Featured Video: Michigan Men's Rowing Head Coach Gregg Hartsuff's Favorite Training Clip
|Michigan on the water in Ann Arbor (Photo via Michigan Men's Rowing/Facebook)|
This week's featured rowing video comes to us thanks to Michigan Men's Rowing head coach Gregg Hartsuff. A roughly 5-minute training clip of the Dutch men's eight that won gold in Atlanta, this video gives a window into several key technical aspects of rowing that Hartsuff tries to instill into every rower at Michigan. (Without a doubt, all the Michigan rowers and alums who read RR will be familiar with this one!)
The 1996 Netherlands men's eight training—I think we have gone over this before, as this is clip is required viewership for athletes I coach.
It highlights all the important points of rowing technique I emphasize: steady and connected acceleration on the drive initiated by the legs and the body holding its angle until the legs are nearly down, and strong core-pry off the end of the leg push without a crazy amount of layback.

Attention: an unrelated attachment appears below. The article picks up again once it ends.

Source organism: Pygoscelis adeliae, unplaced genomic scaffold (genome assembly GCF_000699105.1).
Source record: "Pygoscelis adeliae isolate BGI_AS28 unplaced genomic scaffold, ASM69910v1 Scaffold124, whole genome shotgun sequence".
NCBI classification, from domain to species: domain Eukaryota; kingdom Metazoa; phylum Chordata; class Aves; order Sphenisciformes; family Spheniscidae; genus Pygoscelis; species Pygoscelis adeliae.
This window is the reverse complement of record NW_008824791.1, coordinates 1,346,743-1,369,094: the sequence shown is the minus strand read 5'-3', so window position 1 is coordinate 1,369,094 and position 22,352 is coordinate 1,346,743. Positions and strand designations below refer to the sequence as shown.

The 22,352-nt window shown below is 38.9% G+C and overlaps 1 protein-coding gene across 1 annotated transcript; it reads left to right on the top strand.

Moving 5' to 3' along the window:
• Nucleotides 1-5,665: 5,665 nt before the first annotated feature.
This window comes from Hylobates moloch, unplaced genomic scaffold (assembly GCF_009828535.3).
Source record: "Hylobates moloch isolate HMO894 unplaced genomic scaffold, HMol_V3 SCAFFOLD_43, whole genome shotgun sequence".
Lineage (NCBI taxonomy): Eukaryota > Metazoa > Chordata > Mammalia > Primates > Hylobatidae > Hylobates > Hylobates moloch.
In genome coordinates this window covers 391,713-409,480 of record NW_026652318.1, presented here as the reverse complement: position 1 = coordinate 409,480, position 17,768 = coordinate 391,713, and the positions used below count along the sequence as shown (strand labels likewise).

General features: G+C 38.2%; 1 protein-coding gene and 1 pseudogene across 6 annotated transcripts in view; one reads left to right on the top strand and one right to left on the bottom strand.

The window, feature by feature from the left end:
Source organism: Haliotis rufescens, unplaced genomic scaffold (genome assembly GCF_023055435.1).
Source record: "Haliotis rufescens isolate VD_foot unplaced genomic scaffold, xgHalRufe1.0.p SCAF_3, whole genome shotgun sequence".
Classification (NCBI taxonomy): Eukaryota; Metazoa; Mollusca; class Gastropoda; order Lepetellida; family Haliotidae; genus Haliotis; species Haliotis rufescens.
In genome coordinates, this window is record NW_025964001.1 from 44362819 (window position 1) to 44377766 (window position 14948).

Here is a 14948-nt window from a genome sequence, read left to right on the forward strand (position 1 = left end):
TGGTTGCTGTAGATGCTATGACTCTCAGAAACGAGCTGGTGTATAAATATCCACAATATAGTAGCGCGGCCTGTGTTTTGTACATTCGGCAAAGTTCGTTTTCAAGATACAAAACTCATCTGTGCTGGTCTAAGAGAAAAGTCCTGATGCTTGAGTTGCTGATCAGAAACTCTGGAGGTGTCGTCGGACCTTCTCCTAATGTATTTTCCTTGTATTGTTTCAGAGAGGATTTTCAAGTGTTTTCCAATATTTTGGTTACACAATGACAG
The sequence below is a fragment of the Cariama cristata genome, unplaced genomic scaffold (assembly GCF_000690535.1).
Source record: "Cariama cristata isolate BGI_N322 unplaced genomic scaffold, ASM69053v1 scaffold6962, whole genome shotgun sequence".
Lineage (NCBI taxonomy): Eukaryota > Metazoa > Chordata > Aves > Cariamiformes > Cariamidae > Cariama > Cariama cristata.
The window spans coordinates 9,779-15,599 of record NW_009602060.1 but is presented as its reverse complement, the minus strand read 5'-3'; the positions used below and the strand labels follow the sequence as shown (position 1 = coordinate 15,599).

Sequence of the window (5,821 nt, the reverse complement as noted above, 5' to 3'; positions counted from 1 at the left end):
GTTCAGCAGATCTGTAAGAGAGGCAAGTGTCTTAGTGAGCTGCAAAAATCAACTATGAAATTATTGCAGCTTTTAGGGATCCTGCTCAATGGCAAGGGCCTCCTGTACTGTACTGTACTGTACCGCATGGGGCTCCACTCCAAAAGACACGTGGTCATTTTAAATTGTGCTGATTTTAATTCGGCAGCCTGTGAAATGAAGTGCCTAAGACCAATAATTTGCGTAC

"'Undetected recovery,' as I call it, where the hull can't 'detect' the rowers movement."
I also like their uniform recovery speed, where there aren't crazy fast hands away with exaggerated slow slide, nor a delay with a pause after the release and then an acceleration up the slide. It's even speed. 'Undetected recovery,' as I call it, where the hull can't 'detect' the rowers movement. I love this clip and send it to my athletes a few times a year so they tune in to gain an understanding of what I am looking for.
Thanks very much to Gregg Hartsuff for his time! This video also features in this piece with us from 2015, when he was building his roster and staff for the World University Games—something he'll be tackling once again later this year. (Stay tuned for more on that here on RR in the near future.)
And, just in case you haven't seen it... Here's what it looked like when the above Dutch men's eight took gold at the Olympics in Atlanta.
Also coming up shortly, our picks for Nos. 21-30 Top Rowing Coaches of All Time, as promised (good things come to those who wait...)